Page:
Onion powder makes a quick time-saving alternative to fresh onions. The flavor is less intense, but the powder blends smoothly into dishes that require little texture, such as dips, broths and salad dressings. When you need an alternative, opt for a whole onion, onion flakes or even some other vegetable options.
Use a Whole Onion
One teaspoon onion powder equals about three tablespoons to one third of a cup fresh chopped onion. If you're making a cooked dish, use storage onions -- such as white or yellow -- because they have a stronger flavor that infuses the dish, but mellows during the cooking process. If you're creating a dip or dressing that isn't cooked, opt for sweet onions, such as Vidalia or Bermuda, because they're less biting when eaten raw. Soup, chili, some dips and casseroles do best with either fresh alternative. Minced shallots may also stand in, but expect a slightly garlicky flavor. Chives, the white part of leeks and minced green onion are mild-flavored onion powder alternatives. You'll need to experiment with quantities to adjust a recipe to suit your tastes. If choosing to add a whole onion to a smoother, yet thick dish like french onion dip, try using a blender or food processor to liquify the onion. Add a little corn start to the liquid, if necessary, to form more of a paste to keep the dip thick and creamy.
Other Fresh Vegetable Options
While alternative vegetables won't duplicate onion powder's flavor or ease of use, they can marry well in onion powder-containing recipes. Use chopped celery or fennel bulb to provide an aromatic flavor to cooked soup, stews and casseroles. Opt for just one, or combine them for several layers of flavor not available from onion powder. A sprinkle of cumin powder along with these vegetables can also add a pleasing depth of flavor when onion powder isn't an option. The chopped vegetables add a considerable amount of texture and aren't appropriate for raw or creamy-textured dishes.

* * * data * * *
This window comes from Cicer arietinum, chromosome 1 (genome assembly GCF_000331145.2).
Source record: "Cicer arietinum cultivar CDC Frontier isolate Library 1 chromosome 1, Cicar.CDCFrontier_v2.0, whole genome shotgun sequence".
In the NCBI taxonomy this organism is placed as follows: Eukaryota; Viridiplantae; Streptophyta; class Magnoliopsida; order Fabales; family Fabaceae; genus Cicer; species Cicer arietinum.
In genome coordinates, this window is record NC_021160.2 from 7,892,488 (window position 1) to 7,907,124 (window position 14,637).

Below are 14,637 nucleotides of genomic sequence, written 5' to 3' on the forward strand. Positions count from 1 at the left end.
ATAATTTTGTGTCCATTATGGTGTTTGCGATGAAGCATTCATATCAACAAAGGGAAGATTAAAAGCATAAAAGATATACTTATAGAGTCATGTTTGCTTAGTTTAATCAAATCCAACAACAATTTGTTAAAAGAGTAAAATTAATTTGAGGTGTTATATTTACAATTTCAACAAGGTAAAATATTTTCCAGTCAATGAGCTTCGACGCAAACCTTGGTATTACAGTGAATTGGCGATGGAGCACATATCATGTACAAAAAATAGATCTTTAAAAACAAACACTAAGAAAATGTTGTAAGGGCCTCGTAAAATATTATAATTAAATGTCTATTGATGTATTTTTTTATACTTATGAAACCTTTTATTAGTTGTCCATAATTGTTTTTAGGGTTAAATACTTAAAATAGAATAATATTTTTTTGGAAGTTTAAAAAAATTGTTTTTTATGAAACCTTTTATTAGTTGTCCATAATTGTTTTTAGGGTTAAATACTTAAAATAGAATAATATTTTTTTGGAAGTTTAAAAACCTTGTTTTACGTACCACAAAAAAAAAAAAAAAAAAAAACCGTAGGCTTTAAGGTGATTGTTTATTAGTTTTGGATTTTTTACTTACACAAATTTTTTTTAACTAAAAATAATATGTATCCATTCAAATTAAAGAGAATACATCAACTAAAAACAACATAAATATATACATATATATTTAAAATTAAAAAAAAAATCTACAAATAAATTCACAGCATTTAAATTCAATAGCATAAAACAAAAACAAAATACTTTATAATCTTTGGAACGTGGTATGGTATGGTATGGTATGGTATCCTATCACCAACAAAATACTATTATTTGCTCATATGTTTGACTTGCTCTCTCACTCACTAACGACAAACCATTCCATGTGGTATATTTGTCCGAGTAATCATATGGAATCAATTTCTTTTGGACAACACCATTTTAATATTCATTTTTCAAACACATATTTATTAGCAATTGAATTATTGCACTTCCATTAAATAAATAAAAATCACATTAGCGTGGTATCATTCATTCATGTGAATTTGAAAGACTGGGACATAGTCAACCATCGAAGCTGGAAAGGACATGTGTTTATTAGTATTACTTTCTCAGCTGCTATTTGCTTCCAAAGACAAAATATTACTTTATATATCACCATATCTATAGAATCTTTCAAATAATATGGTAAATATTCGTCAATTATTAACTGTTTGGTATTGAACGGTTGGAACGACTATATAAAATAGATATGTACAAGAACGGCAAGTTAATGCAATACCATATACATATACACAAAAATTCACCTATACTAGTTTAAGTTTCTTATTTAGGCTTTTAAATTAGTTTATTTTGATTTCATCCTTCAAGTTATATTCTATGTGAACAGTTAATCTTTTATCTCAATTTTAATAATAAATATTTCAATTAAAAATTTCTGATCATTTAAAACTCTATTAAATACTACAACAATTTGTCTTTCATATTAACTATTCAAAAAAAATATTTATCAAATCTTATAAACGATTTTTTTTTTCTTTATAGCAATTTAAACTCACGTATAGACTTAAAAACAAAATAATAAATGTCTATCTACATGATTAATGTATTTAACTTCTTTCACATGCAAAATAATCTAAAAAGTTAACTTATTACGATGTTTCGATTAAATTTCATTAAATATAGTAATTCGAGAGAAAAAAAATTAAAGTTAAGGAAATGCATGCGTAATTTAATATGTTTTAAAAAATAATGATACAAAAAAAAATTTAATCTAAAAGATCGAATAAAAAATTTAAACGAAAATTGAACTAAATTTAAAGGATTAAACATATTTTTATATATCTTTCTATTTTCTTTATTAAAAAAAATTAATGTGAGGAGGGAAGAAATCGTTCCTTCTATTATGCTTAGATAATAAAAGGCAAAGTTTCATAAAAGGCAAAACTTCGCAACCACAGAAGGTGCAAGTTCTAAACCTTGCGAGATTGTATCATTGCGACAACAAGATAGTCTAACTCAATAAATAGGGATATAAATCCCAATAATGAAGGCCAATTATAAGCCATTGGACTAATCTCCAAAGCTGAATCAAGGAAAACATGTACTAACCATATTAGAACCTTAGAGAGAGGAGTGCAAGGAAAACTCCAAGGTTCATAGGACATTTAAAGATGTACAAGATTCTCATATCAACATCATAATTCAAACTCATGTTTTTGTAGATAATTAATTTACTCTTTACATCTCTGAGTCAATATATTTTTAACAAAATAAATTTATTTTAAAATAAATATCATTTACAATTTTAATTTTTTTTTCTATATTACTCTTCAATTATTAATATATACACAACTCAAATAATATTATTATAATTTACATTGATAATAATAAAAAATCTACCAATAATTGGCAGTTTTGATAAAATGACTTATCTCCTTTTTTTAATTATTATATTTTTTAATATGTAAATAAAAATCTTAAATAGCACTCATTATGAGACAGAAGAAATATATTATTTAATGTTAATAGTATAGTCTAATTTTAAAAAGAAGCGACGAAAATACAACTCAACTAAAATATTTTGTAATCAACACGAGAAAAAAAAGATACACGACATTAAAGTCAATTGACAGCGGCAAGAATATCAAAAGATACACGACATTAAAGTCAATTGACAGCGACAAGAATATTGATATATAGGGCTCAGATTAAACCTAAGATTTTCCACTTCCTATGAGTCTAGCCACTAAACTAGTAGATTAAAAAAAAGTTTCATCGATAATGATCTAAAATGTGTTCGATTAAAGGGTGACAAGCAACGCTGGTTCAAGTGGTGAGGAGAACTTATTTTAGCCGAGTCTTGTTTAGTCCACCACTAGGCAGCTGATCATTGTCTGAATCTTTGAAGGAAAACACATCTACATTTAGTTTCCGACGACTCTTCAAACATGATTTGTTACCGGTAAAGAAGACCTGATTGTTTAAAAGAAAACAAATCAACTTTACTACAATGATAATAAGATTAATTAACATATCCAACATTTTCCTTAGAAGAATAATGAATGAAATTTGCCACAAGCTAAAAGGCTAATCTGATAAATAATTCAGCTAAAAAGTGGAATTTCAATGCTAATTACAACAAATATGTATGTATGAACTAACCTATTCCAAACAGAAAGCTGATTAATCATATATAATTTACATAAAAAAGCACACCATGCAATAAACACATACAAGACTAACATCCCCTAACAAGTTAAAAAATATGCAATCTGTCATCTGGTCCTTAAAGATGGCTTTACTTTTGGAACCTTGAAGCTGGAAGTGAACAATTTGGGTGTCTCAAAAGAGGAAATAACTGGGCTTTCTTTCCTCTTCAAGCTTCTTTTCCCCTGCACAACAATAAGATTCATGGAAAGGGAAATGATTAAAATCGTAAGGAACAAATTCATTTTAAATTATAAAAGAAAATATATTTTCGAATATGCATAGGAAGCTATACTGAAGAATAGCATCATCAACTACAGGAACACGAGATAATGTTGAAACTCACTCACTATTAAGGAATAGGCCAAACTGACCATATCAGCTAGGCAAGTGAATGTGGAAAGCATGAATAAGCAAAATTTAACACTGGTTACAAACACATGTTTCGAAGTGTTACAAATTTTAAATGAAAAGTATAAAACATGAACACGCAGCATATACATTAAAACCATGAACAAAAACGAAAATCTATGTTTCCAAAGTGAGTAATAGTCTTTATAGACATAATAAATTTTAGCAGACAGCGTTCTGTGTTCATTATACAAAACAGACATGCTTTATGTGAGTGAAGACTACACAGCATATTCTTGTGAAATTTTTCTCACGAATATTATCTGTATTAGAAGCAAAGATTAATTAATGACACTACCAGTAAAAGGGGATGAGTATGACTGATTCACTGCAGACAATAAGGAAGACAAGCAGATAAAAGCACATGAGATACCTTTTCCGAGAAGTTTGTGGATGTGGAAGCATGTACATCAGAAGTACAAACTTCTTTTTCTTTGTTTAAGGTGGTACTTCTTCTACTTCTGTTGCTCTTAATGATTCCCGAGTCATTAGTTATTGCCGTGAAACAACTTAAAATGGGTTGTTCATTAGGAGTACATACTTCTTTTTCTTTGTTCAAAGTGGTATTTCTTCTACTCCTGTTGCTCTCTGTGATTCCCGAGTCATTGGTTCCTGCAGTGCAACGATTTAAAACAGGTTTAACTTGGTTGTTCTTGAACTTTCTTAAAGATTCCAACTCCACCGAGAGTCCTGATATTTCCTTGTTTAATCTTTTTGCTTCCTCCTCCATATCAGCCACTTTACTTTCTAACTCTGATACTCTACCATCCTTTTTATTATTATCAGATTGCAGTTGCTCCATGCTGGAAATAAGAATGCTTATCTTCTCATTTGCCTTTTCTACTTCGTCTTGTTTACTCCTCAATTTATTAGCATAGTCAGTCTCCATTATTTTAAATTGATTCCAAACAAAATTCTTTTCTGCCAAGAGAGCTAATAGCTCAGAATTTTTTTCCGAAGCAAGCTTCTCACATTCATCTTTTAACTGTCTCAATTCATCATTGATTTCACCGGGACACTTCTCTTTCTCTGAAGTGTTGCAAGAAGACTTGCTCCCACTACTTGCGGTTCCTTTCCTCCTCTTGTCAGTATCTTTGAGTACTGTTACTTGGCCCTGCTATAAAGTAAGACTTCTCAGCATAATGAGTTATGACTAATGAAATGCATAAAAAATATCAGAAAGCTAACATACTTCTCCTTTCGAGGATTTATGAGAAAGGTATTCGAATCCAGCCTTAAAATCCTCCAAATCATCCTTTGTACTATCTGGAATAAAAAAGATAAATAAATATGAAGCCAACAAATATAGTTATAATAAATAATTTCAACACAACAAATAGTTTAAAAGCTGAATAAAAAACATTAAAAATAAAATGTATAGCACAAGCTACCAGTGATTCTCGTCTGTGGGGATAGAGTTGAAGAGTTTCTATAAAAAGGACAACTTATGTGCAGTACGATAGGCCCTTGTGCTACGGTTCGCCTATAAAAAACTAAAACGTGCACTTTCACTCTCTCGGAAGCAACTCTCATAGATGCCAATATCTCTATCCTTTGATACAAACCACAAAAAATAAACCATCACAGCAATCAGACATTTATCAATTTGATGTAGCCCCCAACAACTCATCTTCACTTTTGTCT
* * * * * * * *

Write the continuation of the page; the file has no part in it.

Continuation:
Try Onion Flakes
Also called dried minced onion or dehydrated onion, these are onions which have had all their water removed. They're usually sold as small bits or chunks in jars or spice bottles in the spice section. A 1 tbsp. serving of these flakes equals one teaspoon of powder, which is more concentrated in flavor. Note that onion flakes have a noticeably chunky texture that is detectable in creamy and smooth dishes. Granulated onion may also stand in for powder, but has a grainier, cornmeal-like texture.
Skip Salt and Choose Onion Salt
Onion salt is simply onion powder with added salt. You'll need to adjust how much salt you add to the recipe if you choose this alternative and prepare for a slightly less intense onion flavor. Use onion salt in dips, marinades and rubs. If a chunkier texture is not a problem, especially if being used in a marinade or rub, chop up half an onion or so to add in with the onion salt.
Garlic salt, or powder, is also an alternative, but note that it will have a slightly different flavor effect. However, both onions and garlic belong to the same family of plants, and have similar effects on a dish's flavor profile.